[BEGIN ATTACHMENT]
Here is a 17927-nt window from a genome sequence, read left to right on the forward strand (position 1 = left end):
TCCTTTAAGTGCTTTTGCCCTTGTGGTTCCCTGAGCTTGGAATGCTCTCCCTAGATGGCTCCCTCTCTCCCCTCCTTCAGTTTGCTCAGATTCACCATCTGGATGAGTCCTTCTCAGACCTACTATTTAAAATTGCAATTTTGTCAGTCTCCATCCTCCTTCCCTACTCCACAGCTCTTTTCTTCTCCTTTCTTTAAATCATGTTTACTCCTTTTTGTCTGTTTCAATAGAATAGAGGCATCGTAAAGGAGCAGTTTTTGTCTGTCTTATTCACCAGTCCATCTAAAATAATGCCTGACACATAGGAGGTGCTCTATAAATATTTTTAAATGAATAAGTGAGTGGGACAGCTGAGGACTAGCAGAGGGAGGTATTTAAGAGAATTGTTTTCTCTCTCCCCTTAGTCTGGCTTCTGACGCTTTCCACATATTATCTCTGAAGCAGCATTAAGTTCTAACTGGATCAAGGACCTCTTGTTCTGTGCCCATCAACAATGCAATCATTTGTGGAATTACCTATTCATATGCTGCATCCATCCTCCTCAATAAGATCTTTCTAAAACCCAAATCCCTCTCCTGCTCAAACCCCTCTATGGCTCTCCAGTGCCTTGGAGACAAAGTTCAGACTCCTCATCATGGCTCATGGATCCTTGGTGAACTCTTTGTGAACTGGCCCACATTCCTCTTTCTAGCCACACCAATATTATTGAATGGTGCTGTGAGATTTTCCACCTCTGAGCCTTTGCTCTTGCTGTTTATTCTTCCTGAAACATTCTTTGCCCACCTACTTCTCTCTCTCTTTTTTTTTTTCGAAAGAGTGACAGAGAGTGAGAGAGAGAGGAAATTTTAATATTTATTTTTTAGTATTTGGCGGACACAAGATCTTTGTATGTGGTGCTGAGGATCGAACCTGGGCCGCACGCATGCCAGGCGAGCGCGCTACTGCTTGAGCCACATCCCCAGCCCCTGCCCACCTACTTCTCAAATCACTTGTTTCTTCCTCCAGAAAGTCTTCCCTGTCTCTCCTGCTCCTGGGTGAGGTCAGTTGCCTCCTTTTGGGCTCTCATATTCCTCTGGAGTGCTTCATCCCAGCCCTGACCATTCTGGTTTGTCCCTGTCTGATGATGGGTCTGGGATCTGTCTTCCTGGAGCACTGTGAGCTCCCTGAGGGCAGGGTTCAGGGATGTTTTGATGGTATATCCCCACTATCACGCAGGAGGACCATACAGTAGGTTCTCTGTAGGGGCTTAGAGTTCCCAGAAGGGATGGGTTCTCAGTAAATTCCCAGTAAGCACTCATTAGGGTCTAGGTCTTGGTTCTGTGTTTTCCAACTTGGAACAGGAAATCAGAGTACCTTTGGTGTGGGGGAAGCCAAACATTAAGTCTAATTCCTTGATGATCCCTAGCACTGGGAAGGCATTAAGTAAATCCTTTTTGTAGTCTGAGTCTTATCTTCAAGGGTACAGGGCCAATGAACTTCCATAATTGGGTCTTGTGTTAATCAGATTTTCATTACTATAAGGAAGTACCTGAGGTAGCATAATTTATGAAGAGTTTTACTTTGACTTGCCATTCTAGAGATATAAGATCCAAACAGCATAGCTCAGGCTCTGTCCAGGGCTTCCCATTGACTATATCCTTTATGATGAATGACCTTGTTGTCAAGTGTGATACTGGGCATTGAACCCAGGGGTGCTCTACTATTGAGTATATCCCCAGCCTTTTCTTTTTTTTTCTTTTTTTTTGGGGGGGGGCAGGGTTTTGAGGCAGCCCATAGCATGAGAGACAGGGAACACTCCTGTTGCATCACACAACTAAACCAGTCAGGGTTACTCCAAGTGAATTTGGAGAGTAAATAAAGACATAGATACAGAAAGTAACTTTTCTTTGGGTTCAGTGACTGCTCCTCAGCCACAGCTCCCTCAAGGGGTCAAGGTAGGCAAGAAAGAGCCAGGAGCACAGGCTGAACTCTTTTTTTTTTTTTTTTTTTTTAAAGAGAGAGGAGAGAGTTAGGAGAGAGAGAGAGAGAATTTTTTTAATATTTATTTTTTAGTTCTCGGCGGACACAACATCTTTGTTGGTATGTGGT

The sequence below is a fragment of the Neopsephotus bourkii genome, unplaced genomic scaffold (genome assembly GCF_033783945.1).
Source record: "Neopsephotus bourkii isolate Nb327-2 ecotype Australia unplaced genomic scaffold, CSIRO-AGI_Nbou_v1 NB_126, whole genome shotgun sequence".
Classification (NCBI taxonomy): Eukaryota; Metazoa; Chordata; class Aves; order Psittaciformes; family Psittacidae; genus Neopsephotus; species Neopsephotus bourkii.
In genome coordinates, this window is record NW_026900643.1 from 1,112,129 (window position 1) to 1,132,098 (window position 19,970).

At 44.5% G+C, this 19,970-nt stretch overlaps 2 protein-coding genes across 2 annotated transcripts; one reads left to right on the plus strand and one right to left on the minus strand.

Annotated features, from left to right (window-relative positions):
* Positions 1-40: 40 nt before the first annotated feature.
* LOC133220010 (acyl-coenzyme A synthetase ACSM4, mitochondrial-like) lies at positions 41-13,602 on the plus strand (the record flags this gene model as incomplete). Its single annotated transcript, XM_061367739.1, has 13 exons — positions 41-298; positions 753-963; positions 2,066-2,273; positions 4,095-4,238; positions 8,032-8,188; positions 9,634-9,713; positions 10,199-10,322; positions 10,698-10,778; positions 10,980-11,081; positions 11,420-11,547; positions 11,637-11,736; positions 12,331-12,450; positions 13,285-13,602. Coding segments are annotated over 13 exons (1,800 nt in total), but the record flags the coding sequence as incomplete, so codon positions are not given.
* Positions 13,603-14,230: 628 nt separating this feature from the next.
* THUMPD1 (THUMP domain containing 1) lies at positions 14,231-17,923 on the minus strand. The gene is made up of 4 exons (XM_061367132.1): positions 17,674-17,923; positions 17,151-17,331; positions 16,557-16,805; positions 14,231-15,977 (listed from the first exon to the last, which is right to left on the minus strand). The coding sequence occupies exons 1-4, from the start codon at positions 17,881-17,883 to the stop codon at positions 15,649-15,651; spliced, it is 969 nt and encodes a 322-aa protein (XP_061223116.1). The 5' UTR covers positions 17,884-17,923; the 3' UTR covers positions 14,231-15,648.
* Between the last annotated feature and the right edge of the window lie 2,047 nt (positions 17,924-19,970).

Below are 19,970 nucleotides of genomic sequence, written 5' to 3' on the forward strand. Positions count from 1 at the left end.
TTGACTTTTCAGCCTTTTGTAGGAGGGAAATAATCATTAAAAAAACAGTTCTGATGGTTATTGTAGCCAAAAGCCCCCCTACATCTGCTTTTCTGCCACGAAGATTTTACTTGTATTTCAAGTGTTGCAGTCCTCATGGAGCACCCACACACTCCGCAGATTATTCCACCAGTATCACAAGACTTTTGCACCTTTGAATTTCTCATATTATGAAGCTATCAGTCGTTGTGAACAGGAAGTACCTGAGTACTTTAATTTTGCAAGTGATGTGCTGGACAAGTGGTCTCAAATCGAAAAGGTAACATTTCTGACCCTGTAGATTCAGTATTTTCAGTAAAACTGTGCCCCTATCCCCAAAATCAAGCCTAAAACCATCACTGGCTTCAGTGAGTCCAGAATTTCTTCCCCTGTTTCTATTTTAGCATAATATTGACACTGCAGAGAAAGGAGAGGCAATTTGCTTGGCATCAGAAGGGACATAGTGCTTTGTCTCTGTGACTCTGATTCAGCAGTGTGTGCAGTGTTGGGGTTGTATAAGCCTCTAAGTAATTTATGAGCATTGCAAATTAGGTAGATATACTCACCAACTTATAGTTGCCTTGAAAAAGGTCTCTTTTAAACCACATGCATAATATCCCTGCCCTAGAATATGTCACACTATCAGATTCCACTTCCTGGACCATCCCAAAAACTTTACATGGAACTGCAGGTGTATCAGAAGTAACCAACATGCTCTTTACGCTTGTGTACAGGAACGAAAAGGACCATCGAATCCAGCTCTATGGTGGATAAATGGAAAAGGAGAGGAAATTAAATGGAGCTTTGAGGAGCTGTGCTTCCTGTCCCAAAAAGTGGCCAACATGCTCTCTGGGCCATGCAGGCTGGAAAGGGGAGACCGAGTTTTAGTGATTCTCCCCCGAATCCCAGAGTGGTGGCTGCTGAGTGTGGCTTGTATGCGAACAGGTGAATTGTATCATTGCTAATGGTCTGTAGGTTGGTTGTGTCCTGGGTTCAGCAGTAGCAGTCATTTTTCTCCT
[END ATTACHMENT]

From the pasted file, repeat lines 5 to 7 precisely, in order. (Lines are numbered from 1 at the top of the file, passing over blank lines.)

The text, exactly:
Classification (NCBI taxonomy): Eukaryota; Metazoa; Chordata; class Aves; order Psittaciformes; family Psittacidae; genus Neopsephotus; species Neopsephotus bourkii.
In genome coordinates, this window is record NW_026900643.1 from 1,112,129 (window position 1) to 1,132,098 (window position 19,970).

At 44.5% G+C, this 19,970-nt stretch overlaps 2 protein-coding genes across 2 annotated transcripts; one reads left to right on the plus strand and one right to left on the minus strand.